Breast augmentation — also known as augmentation mammoplasty — is surgery to increase breast size. It involves placing breast implants under breast tissue or chest muscles.
For some women, breast augmentation is a way to feel more confident. For others, it's part of rebuilding the breast for various conditions.
If you're considering breast augmentation, talk to a plastic surgeon. Make sure you understand what surgery involves, including possible risks, complications and follow-up care.
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Why it's done
Breast augmentation might help you:
- Enhance your appearance if you think your breasts are small or that one is smaller than the other and this impacts how you dress or the type of bra needed to help with the asymmetry
- Adjust for a reduction in the size of your breasts after pregnancy or significant weight loss
- Correct uneven breasts after breast surgery for other conditions
- Improve your self-confidence
Discuss your goals with your plastic surgeon so that you can be realistic about what breast augmentation can do for you.
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Breast augmentation poses various risks, including:
- Scar tissue that distorts the shape of the breast implant (capsular contracture)
- Breast pain
- Changes in nipple and breast sensation
- Implant position changes
- Implant leakage or rupture
Correcting these complications might require more surgery, to either remove or replace the implants.
Breast implant-associated anaplastic large cell lymphoma
The U.S. Food and Drug Administration (FDA) has identified a possible association between breast implants and the development of anaplastic large cell lymphoma (ALCL), an uncommon cancer of the immune system. The condition is known as breast implant-associated anaplastic large cell lymphoma (BIA-ALCL). The FDA believes that women with breast implants that have textured surfaces have a very low but increased risk of developing BIA-ALCL. However, that doesn't mean that these implants cause BIA-ALCL. Further research is needed to understand the relationship between the condition and breast implants.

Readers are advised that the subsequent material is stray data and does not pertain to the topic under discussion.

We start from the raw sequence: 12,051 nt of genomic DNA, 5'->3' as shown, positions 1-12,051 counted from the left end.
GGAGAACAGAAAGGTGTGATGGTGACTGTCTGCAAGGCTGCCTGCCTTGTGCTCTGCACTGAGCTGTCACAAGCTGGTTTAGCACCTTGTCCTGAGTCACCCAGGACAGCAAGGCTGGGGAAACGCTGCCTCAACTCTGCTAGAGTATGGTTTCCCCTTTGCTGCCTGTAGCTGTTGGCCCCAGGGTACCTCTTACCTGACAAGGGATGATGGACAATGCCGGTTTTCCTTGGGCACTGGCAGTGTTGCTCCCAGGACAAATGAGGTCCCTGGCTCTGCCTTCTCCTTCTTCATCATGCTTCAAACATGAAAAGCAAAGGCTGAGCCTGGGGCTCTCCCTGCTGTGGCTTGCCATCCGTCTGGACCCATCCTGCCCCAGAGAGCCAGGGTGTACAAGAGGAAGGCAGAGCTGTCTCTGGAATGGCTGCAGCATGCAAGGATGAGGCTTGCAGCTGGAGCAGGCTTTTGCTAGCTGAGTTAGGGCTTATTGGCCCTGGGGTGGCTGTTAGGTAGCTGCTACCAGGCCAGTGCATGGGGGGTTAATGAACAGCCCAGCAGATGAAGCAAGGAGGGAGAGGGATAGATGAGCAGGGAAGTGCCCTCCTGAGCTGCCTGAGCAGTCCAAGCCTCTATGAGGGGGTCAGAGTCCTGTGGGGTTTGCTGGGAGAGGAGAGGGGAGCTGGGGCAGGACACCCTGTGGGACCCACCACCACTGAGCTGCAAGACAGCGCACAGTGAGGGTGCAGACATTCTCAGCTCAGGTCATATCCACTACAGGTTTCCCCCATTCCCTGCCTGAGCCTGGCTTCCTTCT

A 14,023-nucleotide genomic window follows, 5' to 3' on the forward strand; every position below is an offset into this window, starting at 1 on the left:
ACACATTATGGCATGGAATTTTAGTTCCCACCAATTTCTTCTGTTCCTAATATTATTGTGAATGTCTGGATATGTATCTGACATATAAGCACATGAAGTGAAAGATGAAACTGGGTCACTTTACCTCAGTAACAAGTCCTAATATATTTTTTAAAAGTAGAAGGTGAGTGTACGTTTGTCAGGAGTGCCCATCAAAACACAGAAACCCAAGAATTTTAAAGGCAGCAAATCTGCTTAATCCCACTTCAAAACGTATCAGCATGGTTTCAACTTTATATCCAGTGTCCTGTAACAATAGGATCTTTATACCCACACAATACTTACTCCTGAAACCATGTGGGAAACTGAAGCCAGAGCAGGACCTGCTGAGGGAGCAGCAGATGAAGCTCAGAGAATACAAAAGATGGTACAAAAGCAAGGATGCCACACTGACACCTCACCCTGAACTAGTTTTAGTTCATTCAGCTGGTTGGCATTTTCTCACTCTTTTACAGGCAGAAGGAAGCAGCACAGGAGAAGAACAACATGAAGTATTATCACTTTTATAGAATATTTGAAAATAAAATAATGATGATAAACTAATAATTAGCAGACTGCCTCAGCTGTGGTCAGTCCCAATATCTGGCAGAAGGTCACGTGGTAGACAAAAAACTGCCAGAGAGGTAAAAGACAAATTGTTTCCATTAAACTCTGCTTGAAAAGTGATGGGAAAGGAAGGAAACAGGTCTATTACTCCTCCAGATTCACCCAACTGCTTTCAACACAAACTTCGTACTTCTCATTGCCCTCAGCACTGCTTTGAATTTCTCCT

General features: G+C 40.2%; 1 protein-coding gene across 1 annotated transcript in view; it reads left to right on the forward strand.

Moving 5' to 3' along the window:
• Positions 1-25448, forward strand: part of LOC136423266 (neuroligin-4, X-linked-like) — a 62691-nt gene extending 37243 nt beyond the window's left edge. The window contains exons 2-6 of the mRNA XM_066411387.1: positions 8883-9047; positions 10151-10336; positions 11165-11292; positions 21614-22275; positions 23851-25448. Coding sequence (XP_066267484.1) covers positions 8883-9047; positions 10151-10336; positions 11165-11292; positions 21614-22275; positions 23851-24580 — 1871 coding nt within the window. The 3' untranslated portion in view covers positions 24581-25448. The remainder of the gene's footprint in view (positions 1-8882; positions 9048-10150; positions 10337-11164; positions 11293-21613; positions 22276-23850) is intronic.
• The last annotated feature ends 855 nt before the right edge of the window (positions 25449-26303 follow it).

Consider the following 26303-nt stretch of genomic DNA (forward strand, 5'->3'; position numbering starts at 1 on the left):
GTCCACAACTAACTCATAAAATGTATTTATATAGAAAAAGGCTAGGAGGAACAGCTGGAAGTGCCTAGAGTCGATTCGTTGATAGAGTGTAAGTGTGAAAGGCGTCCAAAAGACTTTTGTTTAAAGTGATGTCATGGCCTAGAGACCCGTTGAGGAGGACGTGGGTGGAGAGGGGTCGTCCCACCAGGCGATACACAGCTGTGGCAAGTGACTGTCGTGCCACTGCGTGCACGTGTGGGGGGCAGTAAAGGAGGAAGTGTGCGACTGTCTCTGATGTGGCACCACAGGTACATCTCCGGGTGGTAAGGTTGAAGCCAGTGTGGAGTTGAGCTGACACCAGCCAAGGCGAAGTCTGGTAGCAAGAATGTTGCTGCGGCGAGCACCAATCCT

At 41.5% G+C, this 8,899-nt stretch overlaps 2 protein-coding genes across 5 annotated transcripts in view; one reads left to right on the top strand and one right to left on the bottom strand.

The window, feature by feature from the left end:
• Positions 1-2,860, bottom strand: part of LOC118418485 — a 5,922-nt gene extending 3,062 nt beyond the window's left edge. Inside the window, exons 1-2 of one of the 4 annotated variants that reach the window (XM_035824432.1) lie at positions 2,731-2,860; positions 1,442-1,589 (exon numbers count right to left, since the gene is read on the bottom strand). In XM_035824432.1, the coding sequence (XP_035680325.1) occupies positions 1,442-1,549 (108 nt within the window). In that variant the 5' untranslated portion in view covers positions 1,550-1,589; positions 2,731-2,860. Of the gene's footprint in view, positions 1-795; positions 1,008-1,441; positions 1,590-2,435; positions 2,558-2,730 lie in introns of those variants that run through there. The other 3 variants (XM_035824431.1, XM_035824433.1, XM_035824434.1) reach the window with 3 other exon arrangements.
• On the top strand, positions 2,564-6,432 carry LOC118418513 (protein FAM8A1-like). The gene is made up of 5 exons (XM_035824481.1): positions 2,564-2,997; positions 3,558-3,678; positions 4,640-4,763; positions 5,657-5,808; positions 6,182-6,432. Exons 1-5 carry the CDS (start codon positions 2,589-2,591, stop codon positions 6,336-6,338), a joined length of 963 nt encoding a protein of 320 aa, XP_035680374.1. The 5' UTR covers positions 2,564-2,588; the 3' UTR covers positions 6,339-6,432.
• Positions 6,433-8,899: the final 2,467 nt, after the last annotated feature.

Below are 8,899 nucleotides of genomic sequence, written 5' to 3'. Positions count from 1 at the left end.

Breast implant illness
Systemic symptoms ― sometimes called breast implant illness ― may be associated with breast implants. The exact relationship of these symptoms to breast implants is not clearly understood. Reported signs and symptoms include fatigue, memory loss, skin rash, trouble concentrating and thinking clearly, and joint pain. Removal of the breast implants may reverse the symptoms. Research to determine the link and the cause is ongoing. Talk to your plastic surgeon if you have breast implants and experience any of these signs and symptoms.
If you notice any changes to your breasts or implants, talk to your doctor. Ongoing follow-up visits and appropriate screening tests can detect and address possible complications related to breast augmentation surgery.
How you prepare
You'll consult with a plastic surgeon about your preferences for size, feel and appearance of your breasts. The surgeon will describe specific types of implants — smooth or textured, round or shaped like a teardrop, saline or silicone — as well as options for surgical techniques.
Carefully review written information, such as the patient information from the manufacturer of the implant you'll be getting, and keep copies for your records.
Before you decide to have surgery, consider the following:
- Breast implants won't prevent your breasts from sagging. Your plastic surgeon may recommend a breast lift in addition to breast augmentation to correct sagging breasts.
- Breast implants aren't guaranteed to last a lifetime. The average life span of an implant is about 10 years. Implant rupture is a possibility. Also, your breasts will continue to age, and factors such as weight gain or weight loss might change the way your breasts look. These issues will likely lead to more surgery.
- Mammograms might be more complicated. If you have breast implants, in addition to routine mammograms, you'll need additional, specialized views.
- Breast implants might hamper breast-feeding. Some women are able to successfully breast-feed after breast augmentation. For others, however, breast-feeding is a challenge.
- Insurance doesn't cover breast implants. Unless it's medically necessary — such as after a mastectomy for breast cancer — breast augmentation isn't covered by insurance. Be prepared to handle the expenses, including related surgeries or future imaging tests.